But at least it’s a dilemma of power and influence that we’re actually able to have…

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What Makes A Think Tank?

Posted by The Futility Monster on December 8, 2009 @ 10:10

I'm thinking it, I'm thinking it!

There are many “think tanks” in British politics. Hell, there are many think tanks in all politics.

The purpose of them is to generate ideas for policy away from the usual pressures of the political process. In that sense, they are the classic device of the political class: to outsource as much as possible from themselves in order to avoid taking responsibility for their actions. Keeping policy and ideas at arms length to save face in the event of a stupid suggestion…

What I find most interesting, though, is where on Earth most of these think tanks come from in the first place.

Anyone can start a think tank. It takes a bit of whizzyness on the interweb and maybe a few eyecatching ideas. Doesn’t mean anyone will pay attention to you, though. After all, any blogger in the world could turn themselves into a think tank within minutes, but so what if nobody’s listening?

The real key to what makes a think tank work is they normally have a customer: a notable politician within a party who wishes to get their agenda noticed. See Keith Joseph, and the foundation of his Centre for Policy Studies in 1974.  The goal there was to turn the Tory party into a vehicle for economic liberalisation, and the idea all along, it seems, was to put their acolyte, Margaret Thatcher, into the driver’s seat. It worked.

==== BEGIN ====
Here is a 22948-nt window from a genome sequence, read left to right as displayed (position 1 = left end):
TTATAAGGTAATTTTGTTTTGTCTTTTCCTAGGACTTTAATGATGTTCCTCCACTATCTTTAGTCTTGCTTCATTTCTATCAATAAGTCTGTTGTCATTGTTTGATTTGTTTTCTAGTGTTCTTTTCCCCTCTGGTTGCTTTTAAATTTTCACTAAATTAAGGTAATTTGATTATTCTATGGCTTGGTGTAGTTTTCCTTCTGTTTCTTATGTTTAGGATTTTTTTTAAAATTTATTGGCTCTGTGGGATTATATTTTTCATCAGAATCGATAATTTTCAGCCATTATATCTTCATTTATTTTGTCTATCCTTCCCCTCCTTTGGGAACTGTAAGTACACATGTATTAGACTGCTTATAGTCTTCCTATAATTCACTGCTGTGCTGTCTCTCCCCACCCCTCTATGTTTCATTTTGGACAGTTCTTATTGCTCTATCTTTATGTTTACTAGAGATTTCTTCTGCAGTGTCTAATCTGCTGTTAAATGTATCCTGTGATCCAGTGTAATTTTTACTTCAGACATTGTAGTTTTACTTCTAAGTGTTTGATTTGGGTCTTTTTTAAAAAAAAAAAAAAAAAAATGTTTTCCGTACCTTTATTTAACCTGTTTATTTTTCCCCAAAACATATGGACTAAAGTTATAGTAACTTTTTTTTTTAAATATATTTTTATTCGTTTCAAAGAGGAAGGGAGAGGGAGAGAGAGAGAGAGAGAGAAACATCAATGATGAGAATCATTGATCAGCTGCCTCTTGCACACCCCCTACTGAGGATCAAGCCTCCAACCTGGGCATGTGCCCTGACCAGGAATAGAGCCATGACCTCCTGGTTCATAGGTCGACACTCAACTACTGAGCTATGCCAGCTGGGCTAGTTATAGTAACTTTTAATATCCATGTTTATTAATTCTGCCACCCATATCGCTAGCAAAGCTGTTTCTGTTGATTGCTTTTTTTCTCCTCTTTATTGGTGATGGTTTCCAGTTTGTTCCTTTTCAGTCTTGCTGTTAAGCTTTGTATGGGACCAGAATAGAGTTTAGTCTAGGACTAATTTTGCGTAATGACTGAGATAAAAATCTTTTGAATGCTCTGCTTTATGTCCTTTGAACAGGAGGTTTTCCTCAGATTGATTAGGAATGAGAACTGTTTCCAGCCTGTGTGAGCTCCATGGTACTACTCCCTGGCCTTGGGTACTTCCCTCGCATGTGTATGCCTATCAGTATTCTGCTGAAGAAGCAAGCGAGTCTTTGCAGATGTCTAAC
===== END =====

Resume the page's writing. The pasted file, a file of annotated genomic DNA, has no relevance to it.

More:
This is why only a select few succeed. The IPPR has long been seen as central to the New Labour machine, and it certainly provided the breeding ground for a great deal of Labour MPs and party insiders. That success has enabled them to stay a part of the political narrative, even when their ideas are out of favour right now.

But the vast majority of think tanks are merely exercises in ego-stroking. MPs or other careerists looking for a way of either continuing their “legacy”, or to try to pretend they have an influence on their party. See Charles Clarke/Alan Milburn and their ridiculous “2020 Vision” exercise

Is any of this healthy for democracy?

Well, it is a free country, and people are free to listen to, or ignore, many of these so-called ideas at their peril.

But what concerns me most is the exclusivity of it all. It’s almost as if the political class say that the only ideas worth listening to are the ones from the people who are already well established amongst their elite. The same people who are already fully institutionalised and frequently cannot see that often the most exciting solutions are the most radical, the most unexpected.

Sour grapes, maybe, from someone who thinks he has the answer to everything. But then again, so do most other armchair pundits and keyboard warriors.

I wouldn’t be a blogger otherwise.